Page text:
Betting on Scotland: should you still have a flutter on the referendum?

Mike Smithson, founder of, has taken advantage of fluctuating odds – backing both sides at different points when the odds have lengthened – to lock in a profit.

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One person who is not nervous about the outcome of the referendum on Scottish independence is Mike Smithson. “I’m in the comfortable position that, whatever happens in the election, I’m going to make a few hundred pounds,” he says. Smithson is the founder of, a website that shares his gambling tips. He has taken advantage of fluctuating odds – backing both sides at different points when the odds have lengthened – to lock in a profit.

Plenty of other people are attempting to be as successful as Smithson. There has already been more than £4.5m staked on the Scottish result on Betfair alone. One Surrey-based client of the betting firm William Hill has put down £800,000 on the result being No.

Smithson wagers rather more modest sums to supplement his pension. “I always liked forecasting political outcomes,” he says, “trying to see if there are any patterns, any data. There’s nothing like betting just to prove you’re right.”

He has enjoyed that feeling many times. Smithson backed Barack Obama to become president, at odds of 50/1, on the strength of his speech to the Democratic National Convention in 2004. He also got odds of 33/1 on Ed Miliband becoming the next Labour leader after watching him in an interview with Jeremy Paxman in 2008. As Smithson says, “I thought, ‘This guy has got something’ ”; some solace, perhaps, for those who fear Miliband’s public persona will prevent him from becoming prime minister. Smithson bought a new car with his winnings.

What is his secret? “You bet if you think the chances of it happening are better than the odds you’re getting,” he says. “It’s not a prediction: it’s an assessment of how the odds are.” There is bad news for those wishing to emulate his success, however. “There are far fewer bargains out there. The bookies have got better.”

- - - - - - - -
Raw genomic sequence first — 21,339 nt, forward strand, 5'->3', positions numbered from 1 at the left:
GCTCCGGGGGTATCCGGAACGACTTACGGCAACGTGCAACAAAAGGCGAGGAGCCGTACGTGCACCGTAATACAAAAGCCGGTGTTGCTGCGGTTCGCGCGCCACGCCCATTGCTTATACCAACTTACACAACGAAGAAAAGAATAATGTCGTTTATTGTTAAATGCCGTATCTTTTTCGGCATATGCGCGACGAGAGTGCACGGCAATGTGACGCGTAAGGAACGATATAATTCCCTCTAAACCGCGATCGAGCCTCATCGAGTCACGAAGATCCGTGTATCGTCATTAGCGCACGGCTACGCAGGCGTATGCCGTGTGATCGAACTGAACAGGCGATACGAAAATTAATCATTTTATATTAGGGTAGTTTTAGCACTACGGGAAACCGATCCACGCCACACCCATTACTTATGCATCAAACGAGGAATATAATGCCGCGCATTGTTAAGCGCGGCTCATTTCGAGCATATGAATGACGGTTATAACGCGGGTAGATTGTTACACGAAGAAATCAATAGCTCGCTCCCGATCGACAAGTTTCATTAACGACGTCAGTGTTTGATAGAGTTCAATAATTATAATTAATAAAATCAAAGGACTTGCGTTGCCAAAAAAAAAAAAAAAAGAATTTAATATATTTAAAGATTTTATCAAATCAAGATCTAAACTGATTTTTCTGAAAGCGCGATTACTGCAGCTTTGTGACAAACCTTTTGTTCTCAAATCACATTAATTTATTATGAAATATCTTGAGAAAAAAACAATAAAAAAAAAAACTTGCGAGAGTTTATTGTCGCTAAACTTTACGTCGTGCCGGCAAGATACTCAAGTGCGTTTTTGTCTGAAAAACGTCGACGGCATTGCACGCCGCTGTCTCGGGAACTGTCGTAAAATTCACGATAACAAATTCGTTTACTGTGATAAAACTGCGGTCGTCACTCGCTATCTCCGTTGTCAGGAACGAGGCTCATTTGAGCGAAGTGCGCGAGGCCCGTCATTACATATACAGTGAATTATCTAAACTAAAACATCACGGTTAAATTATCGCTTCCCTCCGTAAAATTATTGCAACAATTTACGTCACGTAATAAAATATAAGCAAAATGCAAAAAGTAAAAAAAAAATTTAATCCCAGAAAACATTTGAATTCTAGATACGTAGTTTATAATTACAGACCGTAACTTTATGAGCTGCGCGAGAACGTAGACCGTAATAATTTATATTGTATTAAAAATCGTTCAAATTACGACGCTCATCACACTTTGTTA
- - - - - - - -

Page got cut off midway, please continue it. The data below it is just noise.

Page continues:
Bookmakers now draw on a larger number of professional analysts as well as mathematical modelling. This is partly because the industry is expanding: £25m was bet on the 2010 general election but that figure could double next year. There have never been more markets for punters to bet on during a general election. It’s possible to put money on everything from the overall result and the winner in each constituency, to whether Ukip or the Liberal Democrats will get more votes overall.

There are still opportunities to make money, however. The bookies can sometimes be late to microtrends in constituencies. Smithson recalls backing George Galloway at 33/1 to win the Bradford West by-election. Paddy Power has different memories – it lost more than £100,000 on the result.

General elections are usually more predictable than by-elections, yet there are still gains to be made for punters. Matthew Wall, a lecturer at Swansea University, analysed betting patterns from the 2010 general election and found that outsiders’ success rates were systematically overestimated. “Few outside shots actually win constituencies,” he says. “Nearly all the favourites win.”

Whereas Wall believes there is money to be made exploiting this bias, Smithson’s success is in part due to his prescient backing of outsiders. He offers a few tips. First, avoid betting for tribal reasons. Second, don’t jump on any bandwagons. And, most importantly, do your homework. 

Tim Wigmore is a contributing writer to the New Statesman and the author of Second XI: Cricket In Its Outposts.

This article appears in the 10 September 2014 issue of the New Statesman, Britain in meltdown

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